Let us analyze how each sector is impacted by eliminating the current under recoveries of Rs. 13.89 per liter of diesel. Of course it is neither advisable nor politically feasible to eliminate the under recoveries in one go and should be done gradually. Trucking diesel accounts for 35 to 40% of their total cost and diesel increase will raise their cost by 12.8%. But its impact on final consumption is only about 0.64% since trucking cost accounts for only 5% of the total cost of the goods we consume. When we compute the increases in final consumption for other sectors, private cars, buses, railways, agriculture, power, and industry, the figures are 9.6%, 11.2%, 7.0%, 0.3%, 21%, 4%.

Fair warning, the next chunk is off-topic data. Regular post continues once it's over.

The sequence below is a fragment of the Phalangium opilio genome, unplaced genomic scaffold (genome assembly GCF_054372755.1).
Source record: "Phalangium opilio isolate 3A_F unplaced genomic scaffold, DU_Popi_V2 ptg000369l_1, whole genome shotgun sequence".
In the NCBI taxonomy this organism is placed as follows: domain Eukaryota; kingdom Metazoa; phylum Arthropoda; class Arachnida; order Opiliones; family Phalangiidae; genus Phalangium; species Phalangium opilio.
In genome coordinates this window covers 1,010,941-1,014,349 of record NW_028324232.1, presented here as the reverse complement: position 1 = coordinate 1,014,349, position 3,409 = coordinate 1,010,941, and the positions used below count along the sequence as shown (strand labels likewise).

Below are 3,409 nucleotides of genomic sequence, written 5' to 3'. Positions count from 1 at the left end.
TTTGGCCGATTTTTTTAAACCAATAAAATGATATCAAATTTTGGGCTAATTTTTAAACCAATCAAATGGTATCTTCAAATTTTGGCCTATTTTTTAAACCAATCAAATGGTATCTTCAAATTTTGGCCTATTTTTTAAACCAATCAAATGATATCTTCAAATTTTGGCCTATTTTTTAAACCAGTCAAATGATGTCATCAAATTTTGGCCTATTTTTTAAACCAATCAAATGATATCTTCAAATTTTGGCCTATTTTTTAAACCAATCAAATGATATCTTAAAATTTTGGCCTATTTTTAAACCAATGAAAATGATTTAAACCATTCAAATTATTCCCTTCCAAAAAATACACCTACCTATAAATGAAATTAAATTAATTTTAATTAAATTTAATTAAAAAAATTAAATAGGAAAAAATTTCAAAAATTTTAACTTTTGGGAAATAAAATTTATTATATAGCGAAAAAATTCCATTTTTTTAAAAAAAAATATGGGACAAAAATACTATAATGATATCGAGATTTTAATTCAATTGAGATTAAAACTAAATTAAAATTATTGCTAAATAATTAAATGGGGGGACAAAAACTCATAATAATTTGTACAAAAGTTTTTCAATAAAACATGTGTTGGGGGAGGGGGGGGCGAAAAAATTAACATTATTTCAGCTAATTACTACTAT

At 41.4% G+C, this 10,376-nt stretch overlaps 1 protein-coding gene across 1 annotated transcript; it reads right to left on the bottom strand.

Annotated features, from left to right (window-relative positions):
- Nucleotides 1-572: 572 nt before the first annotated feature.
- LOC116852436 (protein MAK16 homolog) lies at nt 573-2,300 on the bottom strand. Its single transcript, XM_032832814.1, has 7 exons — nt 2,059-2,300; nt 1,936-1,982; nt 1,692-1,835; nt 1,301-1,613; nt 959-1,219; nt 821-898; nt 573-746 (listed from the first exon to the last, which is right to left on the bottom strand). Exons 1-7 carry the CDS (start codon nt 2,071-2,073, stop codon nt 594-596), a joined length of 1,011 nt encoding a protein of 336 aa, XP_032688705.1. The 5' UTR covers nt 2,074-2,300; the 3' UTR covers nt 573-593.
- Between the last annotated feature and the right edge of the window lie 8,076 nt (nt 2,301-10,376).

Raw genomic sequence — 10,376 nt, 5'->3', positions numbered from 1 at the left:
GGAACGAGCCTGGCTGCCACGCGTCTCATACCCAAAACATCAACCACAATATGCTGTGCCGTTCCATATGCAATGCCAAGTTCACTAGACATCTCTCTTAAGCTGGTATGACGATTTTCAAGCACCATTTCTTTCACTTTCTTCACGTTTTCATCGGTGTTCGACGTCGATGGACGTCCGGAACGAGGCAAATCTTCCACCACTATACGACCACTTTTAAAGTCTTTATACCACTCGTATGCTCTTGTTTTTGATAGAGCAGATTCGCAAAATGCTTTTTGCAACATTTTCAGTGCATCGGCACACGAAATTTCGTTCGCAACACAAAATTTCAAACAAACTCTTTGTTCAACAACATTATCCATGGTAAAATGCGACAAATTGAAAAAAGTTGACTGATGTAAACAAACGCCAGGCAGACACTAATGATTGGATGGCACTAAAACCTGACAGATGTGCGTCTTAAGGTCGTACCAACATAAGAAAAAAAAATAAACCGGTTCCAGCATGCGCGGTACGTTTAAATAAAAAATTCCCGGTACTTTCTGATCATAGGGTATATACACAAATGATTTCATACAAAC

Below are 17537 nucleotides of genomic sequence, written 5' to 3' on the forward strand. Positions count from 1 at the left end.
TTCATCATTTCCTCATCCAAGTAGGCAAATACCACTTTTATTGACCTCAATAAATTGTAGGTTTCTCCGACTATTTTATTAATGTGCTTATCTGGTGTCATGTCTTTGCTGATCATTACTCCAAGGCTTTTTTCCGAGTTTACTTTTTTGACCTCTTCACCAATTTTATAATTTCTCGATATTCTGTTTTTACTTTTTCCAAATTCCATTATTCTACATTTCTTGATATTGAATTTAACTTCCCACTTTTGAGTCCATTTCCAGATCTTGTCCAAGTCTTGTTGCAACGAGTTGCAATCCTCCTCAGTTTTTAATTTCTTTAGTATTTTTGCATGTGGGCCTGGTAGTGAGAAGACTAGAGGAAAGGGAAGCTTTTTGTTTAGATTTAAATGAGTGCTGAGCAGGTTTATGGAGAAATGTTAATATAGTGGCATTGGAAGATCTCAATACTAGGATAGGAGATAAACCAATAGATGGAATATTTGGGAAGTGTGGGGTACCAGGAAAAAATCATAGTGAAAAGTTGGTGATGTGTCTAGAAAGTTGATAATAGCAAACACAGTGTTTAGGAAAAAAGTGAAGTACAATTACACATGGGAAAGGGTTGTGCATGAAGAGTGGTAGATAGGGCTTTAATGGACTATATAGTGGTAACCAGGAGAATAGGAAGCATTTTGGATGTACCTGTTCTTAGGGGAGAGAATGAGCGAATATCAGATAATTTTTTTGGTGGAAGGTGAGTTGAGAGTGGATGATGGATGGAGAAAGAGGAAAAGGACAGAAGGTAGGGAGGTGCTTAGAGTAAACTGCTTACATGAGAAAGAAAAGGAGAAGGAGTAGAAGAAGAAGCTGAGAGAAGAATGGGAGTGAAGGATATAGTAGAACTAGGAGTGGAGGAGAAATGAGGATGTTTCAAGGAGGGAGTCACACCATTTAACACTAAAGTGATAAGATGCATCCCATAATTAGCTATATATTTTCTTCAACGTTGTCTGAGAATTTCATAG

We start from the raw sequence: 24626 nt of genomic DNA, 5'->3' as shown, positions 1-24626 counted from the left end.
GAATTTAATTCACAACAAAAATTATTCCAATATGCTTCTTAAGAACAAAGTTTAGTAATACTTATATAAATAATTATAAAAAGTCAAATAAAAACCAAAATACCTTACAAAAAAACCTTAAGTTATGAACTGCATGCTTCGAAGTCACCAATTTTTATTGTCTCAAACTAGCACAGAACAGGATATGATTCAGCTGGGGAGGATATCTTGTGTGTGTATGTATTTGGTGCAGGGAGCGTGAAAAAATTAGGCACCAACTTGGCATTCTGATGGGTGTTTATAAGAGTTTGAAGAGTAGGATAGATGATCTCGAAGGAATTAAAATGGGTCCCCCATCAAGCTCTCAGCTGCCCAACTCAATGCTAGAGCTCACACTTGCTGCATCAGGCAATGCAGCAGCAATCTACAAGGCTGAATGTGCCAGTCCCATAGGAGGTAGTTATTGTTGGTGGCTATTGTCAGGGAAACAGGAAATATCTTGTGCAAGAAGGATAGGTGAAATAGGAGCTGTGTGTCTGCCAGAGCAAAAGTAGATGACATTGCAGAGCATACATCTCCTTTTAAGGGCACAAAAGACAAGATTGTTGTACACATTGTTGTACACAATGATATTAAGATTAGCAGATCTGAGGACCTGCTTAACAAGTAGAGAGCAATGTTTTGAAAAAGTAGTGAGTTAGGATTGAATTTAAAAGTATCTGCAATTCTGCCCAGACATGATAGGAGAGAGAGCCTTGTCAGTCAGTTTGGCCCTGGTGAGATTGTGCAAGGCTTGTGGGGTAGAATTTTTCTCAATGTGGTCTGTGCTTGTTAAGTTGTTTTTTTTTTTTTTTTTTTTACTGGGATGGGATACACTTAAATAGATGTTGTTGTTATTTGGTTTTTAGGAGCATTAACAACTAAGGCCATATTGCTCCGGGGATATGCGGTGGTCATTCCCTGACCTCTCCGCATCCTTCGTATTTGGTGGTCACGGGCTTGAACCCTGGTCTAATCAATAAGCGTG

The impact on industry and agriculture is minimum since diesel cost accounts for just 1.1% and 0.8% only. Since it is mostly the rich farmers who use diesel pumps, they should be in a position to pay for the increased cost. In the case of trucking too the inflationary impact on goods carried will be only 0.64% since trucking cost accounts for only 5% of the final cost of the goods. Still it is the trucking sector which makes the loudest noise by threatening to strike when diesel price increases. But they not only pass the incremental cost of diesel price increase, they overcompensate because of their monopoly position.

Power sector will have the maximum impact. But it is mostly those who use diesel generator sets who will be affected by this increase. Industrial consumers have the option of running generator sets based on economics. For householders who use standby generators, the additional cost is not a big burden at all since it is only the rich who can afford diesel generator sets. The same is the case for owners of private cars who can easily absorb the increase of 9.6%.